Four years on from the launch of peace talks aimed at ending a separatist insurgency in Thailand’s three southernmost provinces, progress is moving at a snail’s pace. Some critics say that both the Thai government and Islamist militants appear to be going through the motions of a bogus peace process

Divisions among the insurgents need to be overcome, allowing collective negotiations with the Thai government, and the ruling junta needs to stop ignoring the cultural and historical grievances between the population of the South and the Thai state

Muslims account for less than 6% of Thailand’s overall population, but make up about 90% of the population in the three southern provinces. In these regions, they have a greater affinity with neighboring Muslim-majority Malaysia than with Thailand’s predominantly Buddhist heartland

The Barisan Revolusi Nasional, the main Islamist group leading separatist militants in the region, sent representatives to the talks but appeared determined to derail them, making tough demands that included the release of all detainees held on treason charges. It also demanded the participation of the international community, and called on the Thai government to recognize it as the sole representative of all the people in the region, including ethnic Chinese and Thais. Bangkok rejected these demands, giving the BRN a pretext for walking out of the talks, which it did by the end of 2013.

Refusing to consider negotiating solely with the BRN, the junta called on all separatist groups to deal with the government under a common banner. The insurgents are now represented by MARA Patani, an umbrella group made up of ethnic Malay separatist movements, which has been bolstered by recognition from Malaysia and others in the international community

However, the BRN refuses to join MARA Patani. Since it controls virtually all the insurgents on the ground, the BRN believes it should be dictating the terms for talks. A handful of BRN mid-level cadres have joined MARA Patani, but Thai security officials and separatist sources said these individuals do not have a mandate from the BRN’s ruling council, which controls the combatants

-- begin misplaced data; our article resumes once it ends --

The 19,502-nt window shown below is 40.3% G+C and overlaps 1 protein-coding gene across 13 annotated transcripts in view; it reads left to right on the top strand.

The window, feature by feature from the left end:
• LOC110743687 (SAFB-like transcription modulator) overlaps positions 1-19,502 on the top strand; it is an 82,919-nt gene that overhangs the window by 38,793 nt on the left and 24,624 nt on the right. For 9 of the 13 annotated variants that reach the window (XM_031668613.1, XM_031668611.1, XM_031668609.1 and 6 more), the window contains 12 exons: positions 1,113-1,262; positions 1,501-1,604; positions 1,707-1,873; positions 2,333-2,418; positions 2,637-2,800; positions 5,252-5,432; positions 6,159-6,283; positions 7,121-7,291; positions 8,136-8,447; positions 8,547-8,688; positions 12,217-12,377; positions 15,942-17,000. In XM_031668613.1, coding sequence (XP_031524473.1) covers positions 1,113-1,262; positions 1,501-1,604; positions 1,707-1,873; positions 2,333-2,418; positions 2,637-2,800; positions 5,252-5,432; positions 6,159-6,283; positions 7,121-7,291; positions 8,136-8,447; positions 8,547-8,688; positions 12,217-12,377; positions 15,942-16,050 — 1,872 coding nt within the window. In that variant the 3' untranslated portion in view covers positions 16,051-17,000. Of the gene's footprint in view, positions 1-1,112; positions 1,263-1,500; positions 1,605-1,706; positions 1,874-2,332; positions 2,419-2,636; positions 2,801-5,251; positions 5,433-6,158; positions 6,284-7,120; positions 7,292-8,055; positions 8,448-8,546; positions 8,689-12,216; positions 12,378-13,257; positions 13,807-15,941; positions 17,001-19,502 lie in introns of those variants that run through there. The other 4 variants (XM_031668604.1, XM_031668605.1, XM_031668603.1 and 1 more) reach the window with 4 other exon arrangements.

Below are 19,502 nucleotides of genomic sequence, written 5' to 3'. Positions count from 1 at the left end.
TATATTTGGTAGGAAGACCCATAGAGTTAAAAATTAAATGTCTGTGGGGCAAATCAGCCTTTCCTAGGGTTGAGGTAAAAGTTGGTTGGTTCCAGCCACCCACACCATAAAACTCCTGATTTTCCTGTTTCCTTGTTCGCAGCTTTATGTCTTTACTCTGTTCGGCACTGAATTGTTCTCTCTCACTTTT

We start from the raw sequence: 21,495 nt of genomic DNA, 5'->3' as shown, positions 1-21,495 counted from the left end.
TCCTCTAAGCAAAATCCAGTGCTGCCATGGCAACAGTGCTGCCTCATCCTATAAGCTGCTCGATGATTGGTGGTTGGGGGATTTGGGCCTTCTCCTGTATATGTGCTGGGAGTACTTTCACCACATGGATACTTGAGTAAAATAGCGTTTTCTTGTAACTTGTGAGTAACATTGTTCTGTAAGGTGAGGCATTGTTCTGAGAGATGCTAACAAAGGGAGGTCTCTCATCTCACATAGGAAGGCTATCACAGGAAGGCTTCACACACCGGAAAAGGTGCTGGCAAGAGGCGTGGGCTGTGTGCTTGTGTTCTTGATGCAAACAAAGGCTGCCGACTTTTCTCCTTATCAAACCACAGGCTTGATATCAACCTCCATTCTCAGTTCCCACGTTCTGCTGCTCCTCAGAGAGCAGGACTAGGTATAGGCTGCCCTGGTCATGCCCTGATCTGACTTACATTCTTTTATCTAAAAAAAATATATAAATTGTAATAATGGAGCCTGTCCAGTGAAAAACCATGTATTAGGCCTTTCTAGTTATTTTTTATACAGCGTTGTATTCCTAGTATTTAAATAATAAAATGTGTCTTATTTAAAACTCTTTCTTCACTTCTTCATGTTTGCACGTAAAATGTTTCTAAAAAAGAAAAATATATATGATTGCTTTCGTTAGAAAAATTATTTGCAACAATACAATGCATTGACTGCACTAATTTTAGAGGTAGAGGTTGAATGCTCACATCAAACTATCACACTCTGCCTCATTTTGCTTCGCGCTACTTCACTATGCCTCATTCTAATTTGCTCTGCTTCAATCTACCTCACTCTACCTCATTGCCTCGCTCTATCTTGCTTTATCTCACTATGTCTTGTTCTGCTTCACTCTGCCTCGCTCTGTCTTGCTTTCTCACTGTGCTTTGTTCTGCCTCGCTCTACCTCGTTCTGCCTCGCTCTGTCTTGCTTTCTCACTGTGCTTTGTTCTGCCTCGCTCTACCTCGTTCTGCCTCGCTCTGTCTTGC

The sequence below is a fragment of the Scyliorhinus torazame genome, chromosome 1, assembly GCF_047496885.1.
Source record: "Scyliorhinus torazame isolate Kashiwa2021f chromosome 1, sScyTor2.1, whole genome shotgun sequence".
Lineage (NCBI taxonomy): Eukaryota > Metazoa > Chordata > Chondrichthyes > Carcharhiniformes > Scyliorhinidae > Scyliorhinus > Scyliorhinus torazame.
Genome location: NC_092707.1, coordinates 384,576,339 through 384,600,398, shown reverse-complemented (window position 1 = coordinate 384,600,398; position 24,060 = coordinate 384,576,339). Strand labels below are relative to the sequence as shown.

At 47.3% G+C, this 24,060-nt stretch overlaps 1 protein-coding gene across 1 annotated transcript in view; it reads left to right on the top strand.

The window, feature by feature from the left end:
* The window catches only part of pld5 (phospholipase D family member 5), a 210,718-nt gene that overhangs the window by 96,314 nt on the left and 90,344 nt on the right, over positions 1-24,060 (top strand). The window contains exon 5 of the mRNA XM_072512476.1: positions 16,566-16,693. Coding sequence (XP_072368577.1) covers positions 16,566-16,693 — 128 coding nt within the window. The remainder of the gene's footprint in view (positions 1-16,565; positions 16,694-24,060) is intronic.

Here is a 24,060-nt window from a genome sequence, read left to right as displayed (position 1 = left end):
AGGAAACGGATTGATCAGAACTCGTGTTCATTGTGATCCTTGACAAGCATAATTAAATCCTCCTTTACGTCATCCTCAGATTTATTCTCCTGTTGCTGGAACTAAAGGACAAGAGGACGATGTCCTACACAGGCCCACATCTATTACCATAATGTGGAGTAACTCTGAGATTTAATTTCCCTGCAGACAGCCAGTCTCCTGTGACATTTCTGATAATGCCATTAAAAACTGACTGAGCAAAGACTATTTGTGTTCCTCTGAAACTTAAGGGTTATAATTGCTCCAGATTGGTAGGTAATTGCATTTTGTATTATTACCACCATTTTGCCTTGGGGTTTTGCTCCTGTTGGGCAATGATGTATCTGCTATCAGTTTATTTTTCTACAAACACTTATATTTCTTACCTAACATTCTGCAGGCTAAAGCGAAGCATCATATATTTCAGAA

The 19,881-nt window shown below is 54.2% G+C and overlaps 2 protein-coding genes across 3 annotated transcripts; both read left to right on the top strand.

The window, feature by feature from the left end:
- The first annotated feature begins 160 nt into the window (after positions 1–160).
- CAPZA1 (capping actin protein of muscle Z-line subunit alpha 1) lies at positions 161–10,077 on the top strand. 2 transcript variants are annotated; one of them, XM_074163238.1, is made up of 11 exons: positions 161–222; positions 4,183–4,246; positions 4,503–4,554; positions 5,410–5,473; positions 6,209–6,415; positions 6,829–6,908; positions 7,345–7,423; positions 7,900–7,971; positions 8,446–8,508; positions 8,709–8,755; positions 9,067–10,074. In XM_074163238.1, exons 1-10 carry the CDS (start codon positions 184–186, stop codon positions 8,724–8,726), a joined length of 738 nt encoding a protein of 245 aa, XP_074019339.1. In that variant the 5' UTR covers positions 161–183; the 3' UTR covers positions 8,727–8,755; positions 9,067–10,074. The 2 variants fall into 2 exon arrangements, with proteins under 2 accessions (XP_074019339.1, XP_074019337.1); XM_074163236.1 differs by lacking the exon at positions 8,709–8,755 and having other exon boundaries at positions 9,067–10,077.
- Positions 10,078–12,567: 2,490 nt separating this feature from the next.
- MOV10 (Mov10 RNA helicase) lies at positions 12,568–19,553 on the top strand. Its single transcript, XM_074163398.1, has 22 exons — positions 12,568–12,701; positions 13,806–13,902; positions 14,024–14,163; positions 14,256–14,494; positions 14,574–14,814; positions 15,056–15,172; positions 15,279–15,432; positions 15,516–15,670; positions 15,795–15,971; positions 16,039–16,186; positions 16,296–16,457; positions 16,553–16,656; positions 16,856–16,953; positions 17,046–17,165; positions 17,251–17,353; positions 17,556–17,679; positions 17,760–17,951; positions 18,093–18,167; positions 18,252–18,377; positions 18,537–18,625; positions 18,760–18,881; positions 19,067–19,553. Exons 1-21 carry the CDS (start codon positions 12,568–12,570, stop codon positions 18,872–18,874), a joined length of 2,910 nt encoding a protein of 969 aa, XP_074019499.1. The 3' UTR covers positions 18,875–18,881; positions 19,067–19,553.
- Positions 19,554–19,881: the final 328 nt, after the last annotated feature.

One of the obstacles to the process is Bangkok’s insistence that the discussions should adhere to the Thai constitution, which clearly states that the kingdom is indivisible. The BRN said Bangkok’s position was a ‘non-starter,’ and it would be unwilling to enter the talks unless this constitutional stipulation is removed. In return, however, the BRN would not propose the issue of independence

According to Thai official sources, Abdulloh Waemanor, a senior member of the BRN ruling council, has sent a message to the Thai government through the Malaysian facilitator that his group will not sabotage any effort to establish a demilitarized “safety zone” in the region … Officials in Bangkok welcomed the news, but a BRN source said Waemanor was being ‘diplomatic’, and urged stakeholders not to read too much into the gesture. BRN militants on the ground pointed out that there is a great deal of animosity between them and MARA Patani. In the end, the significance of the gesture will depend on how meaningful Waemanor and the BRN ruling council want it to be

Another problem is that MARA Patani wants Thailand to grant its executive members legal immunity – particularly those who are subject to arrest warrants. However, Bangkok is resisting. “The Justice Ministry is against the idea of giving any separatist leaders immunity for fear of a political backlash and the possibility that it would set an unwanted precedent,” said a government official

… there are also signs of bickering among top Thai officials. In late June, Deputy Defense Minister Udomdej Sitabutr said MARA Patani might not be the right group to talk to because of its apparent lack of control over the insurgents. Udomdej’s remarks have irked Gen. Aksara Kerdphol, who is Thailand’s chief negotiator in the dialogue process. Aksara and others in the government, including the prime minister, believe that if the BRN wants to join the talks, it must come under the MARA Patani umbrella

The BRN [Barisan Revolusi Nasional] is unlikely to budge unless Bangkok agrees to internationalize the process. But allowing foreign governments to sit at the negotiating table could prove unpopular with the Thai public. Thais have proven indifferent to the southern Malays’ historical grievances and cultural narrative, which sets them apart from the rest of the kingdom

In August 2016 BRN militants carried out a wave of bomb and arson attacks in seven provinces in the upper south region, which is popular with foreign and Thai tourists. The two-day blitz demonstrated that the BRN retains the capacity to inflict damage and to undermine the state security apparatus

About 7,000 people have been killed in insurgency-related incidents since January 2004. The junta needs to stop pretending that it has the situation under control and that it has contained the violence in the far South. The BRN has already shown that it is capable of operations outside the traditional theater of separatist violence, and that it is willing to export its campaign to other regions